April 21, 2015 admin1.0

Do I think S.M.A.R.T. (Specific. Measurable. Attainable. Realistic.Timely.) goals are helpful?


T he first obstacle to my own progress was deciding what progress and success meant to me. I have found that unless I saw something as being valuable to me, I would have zero staying power. If it is really someone else’s dream or goal, I would have no desire for it in my own heart. But, if I decide on a specific thing I wish to do, I set my mind on finding a means to achieve it.

The second barrier was always the largest, myself. I am my own greatest enemy and obstacle. Do I talk myself out of something before I have begun? I have always been far crueler to myself than anyone or anything else. I found that it is best to allow myself room for honest communication. In other words, I allow myself to be flawed. I am not perfect. I get down. I am not always happy, confident, or brave. I have failed at many things in life. I do not allow prolonged pity parties. I let the feelings flow, like a wave. Emotions are like water. If we dam them up, hold them back, pretend they are not there …. they grow stronger. That kind of unrealistic control is a prelude to disaster. If the negative feelings are allowed to flow, be expressed but not fed, they peter out … like a wave. Then in the stillness that follows, I remind myself that I am also my best friend. I look for the positive side of things. I remind myself what I love about life, and about myself. So, befriend the wildness that is human emotion. Tame the negative self-talk.

Third, it might have seemed impossible to attain at the time. But is it really? Whenever this has seemed to be the case, I would go into detective mode. I would ask around and talk with trusted friends. I would research different sources. And, if I found something that looked promising, I would study it and then apply it.

The fourth thing I think of as “the bump in the road”. Sometimes, I will have done all of the above and something sidelines me. Life is unpredictable and fecal matter occurs! This can go two ways. You can freeze up and decide that you should turn back or give up. Or use it as a learning opportunity. Failure is not permanent, it is just part of the process of life. Not a single soul started out a master of any craft. Everyone starts at the beginning. Sometimes something that seemed to block merely redirected me. Redirection is still movement. In movement I still have opportunity for success.

My fifth major block to progress was black and white thinking. As I got older I realized life is about shades of grey. “I failed the test, therefore I am a failure.” Why so serious? Lighten up a little. I have taken tests and failed them, then taken the same test and passed. Black and white, all or nothing, sinner or saint …. I call that unrealistic and unreasonable. If the words never and always are used, I hit pause, then rewind and start again. If you keep trying you will progress. If you make progress you may succeed. If you give up you will definitely fail. Don’t quit! ( Well, unless your goal was to quit smoking. Then…..quit.) 🙂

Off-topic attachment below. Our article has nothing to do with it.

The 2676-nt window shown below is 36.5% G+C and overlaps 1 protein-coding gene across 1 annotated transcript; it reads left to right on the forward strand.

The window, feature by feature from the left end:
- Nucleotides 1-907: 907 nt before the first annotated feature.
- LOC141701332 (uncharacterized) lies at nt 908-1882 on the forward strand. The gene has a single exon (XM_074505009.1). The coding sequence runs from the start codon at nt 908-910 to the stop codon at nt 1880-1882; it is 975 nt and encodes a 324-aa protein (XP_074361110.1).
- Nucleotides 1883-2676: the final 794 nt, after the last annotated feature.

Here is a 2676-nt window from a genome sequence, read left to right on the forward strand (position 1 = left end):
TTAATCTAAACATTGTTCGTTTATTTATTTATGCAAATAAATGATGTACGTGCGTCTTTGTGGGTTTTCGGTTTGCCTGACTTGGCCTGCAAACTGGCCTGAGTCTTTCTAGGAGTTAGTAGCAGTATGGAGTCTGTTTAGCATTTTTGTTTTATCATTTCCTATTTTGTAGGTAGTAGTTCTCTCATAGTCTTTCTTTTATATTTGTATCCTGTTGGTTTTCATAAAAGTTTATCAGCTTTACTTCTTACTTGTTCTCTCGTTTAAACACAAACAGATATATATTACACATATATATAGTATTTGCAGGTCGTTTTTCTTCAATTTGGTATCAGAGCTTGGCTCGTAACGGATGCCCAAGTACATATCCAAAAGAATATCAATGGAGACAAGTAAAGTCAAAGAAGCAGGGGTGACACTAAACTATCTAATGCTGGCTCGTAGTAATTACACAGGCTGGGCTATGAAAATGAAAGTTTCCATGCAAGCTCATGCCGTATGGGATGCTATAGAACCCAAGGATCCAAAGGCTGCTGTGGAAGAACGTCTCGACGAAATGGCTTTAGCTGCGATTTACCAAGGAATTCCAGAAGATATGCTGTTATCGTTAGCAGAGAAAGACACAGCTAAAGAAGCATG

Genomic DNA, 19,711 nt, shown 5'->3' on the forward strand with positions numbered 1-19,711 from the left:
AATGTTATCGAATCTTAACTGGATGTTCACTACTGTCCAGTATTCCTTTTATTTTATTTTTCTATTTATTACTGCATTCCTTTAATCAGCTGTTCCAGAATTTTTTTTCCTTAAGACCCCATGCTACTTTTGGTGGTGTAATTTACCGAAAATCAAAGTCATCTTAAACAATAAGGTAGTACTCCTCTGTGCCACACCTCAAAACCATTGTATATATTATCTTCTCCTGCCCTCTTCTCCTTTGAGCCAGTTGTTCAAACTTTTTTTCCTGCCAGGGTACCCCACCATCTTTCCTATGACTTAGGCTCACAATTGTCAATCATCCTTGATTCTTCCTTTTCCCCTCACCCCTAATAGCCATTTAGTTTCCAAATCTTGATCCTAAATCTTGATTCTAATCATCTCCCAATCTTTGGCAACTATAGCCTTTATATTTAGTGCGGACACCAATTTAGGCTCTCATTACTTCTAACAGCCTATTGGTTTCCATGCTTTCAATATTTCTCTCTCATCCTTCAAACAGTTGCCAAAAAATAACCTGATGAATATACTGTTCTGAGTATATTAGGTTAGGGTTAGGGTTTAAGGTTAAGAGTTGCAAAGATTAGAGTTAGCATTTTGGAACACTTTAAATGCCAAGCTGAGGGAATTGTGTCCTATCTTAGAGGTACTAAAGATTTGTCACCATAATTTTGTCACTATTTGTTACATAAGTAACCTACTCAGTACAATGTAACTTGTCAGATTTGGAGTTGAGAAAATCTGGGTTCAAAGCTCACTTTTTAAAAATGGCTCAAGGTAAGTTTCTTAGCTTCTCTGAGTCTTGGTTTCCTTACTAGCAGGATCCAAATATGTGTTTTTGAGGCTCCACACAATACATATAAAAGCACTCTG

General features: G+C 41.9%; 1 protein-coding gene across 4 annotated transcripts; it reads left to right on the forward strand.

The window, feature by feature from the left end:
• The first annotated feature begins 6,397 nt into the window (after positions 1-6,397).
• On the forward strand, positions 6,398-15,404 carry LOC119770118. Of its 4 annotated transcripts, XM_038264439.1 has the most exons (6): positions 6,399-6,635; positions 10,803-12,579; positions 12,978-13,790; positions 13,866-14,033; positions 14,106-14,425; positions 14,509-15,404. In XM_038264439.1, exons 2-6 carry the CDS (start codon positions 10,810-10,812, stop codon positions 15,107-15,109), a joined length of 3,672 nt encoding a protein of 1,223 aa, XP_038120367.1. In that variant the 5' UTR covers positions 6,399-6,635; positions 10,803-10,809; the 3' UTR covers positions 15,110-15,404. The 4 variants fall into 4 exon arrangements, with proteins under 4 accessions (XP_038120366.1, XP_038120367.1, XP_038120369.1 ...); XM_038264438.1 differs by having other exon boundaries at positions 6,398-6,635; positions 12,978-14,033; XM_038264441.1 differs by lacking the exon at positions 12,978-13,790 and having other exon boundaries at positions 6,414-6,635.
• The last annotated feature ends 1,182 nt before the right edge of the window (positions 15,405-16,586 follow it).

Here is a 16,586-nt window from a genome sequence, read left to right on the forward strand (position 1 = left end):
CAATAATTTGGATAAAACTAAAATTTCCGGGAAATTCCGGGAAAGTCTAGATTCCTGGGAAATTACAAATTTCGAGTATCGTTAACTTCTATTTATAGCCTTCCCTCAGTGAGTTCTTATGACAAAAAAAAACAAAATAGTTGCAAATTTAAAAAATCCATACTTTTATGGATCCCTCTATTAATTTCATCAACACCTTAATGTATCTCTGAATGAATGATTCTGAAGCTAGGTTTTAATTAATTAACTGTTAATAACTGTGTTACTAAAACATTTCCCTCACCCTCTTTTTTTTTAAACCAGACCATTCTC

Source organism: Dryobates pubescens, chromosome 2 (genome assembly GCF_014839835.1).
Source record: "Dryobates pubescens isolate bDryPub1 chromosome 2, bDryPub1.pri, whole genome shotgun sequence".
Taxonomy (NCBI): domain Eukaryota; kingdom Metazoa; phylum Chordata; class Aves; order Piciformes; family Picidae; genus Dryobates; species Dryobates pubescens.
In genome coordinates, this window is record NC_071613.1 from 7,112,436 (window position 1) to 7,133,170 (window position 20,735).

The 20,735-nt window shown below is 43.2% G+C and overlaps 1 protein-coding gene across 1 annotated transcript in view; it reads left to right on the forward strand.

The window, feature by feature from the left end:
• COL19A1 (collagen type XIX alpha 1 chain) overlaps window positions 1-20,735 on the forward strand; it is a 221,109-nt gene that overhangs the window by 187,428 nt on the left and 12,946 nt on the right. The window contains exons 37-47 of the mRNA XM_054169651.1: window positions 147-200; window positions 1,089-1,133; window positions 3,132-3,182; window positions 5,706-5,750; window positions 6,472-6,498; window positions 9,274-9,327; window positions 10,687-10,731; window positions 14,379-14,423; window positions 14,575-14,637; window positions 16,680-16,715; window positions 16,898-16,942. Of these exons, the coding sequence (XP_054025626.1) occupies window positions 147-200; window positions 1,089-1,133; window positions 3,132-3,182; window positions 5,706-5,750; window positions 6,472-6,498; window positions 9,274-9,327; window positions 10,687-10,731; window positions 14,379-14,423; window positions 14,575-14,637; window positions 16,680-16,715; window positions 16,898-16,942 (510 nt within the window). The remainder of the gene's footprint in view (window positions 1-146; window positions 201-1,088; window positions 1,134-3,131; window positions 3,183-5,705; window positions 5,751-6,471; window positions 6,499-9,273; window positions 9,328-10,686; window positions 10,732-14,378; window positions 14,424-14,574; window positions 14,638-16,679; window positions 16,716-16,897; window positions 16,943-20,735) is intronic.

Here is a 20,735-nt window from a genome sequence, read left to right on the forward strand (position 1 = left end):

So, S.M.A.R.T. goals, yes I think that it seems logical to use them. If you are specific about what you want, you will know it when you get it.

Example, Goal – “I want a college degree.”

  • Specific – “ I want to obtain a Bachelor’s Degree” (Now I know what I am aiming for.)
  • Measurable -Attainable – Yes, it is attainable. You can measure your degree of success by tracking your grades as you go, both within a class and at the end of the class. Then based on your ongoing progress, make the changes you need to head towards your goal.
  • Realistic /Timely- In this case attaining a degree is measured in known time. The average Bachelor’s Degree takes 4 years. You are able to measure your progress towards the goal in either semesters or quarters. And is very realistic to attain through time and study.

I had never heard of SMART until recently, but in my own way I was incorporating the concept. I think SMART is clever! 😉

Knowing that life is all about ongoing progress and change, whether we are mindful about it or not…. that is wise.

By Beau Stetson: An avid avoider of gluten; you could say it is due to being Celiac born and (anti) bread. I eat Paleo, because it feels good and right for me. ( Also, I have an unfortunate propensity towards accidental arson when cooking with fire.) My views on self-preservation are very simple: Life is unpredictable and there are moments beyond anyone’s control; my mind, my heart, my soul are my own. I decide the perspective. I control my own filter. These things can only be touched if I allow it. As for physical self-preservation … this is why I come to train. 🙂 When asked if I think outside the box I reply, “There is a box?” (The sweet irony  of this is my cubicle of chaos at a bureaucratic government job. Life has a definite sense of humor.) I am a plant loving, tango dancing, animal lover with ADHD that believes with all my heart in ….. Squirrel!